By now, I am sweating profusely through every pore; beads of sweat trickle down my forehead, neck, torso, and extremities. My breathing feels labored, so I lay on the ground to breathe the cooler, less dense air. More revelations follow, and then Lucio has us douse ourselves with ladles of cooling water.

Photo: Karin Leperi

The cycle repeats: more sweating, more cooling water. We are asked to share a happy childhood memory. Easy for some; more difficult for others. Then we focus on conscious and rhythmic breathing – first deep and drawn, followed by shallow and rapid.

Then there is the belly laugh – a cosmic joy that makes light of ourselves, yet connects us with the positive energy source. Without reservation, we burst forth with sounds of utter joy from deep within our bellies (our howls of laughter must surely have people outside the Temazcal wondering what is going on).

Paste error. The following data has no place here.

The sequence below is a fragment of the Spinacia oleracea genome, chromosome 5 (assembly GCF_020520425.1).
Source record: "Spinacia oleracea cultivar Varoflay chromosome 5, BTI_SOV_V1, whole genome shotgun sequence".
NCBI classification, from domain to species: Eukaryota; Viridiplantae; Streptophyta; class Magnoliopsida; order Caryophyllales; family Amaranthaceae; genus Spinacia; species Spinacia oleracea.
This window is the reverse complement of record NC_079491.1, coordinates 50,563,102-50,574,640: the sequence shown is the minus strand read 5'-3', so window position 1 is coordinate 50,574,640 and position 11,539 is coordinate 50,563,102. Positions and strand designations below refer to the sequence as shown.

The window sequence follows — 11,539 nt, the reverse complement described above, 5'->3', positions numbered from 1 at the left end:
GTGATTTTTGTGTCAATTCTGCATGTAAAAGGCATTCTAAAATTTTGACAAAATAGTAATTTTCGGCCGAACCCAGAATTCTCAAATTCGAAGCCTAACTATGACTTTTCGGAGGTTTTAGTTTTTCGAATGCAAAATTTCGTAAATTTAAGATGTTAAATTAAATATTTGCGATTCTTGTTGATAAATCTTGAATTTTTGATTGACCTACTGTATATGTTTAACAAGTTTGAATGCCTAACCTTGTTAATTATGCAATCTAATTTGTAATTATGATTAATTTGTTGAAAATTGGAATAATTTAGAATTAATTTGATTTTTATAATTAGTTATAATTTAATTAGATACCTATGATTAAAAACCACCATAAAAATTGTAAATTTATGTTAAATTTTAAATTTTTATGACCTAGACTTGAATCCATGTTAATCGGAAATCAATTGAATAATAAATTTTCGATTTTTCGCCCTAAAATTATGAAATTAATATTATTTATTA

The doors are finally drawn open, marking the end of the ceremony. The late afternoon sun lightens the interior of our ceremonial abode. Cool air rushes in; jolting us to reality, grounding us in the here and now.

The three of us walk the 50 feet to the spa for a quick cold pool plunge designed to bring down our body temperature. We are then brought prepared plates of fresh fruits to restore our mineral balance.

Giddy from the experience, we agree that we feel peaceful in a serene sort of way. We openly embrace each other and our new found friendships, recognizing that we are now initiates of the Sisterhood of the Temazcal.

What do you think about the cleansing ritual of the Temazcal? Share your thoughts below.

What did you think of this article?
Meh
Good
Awesome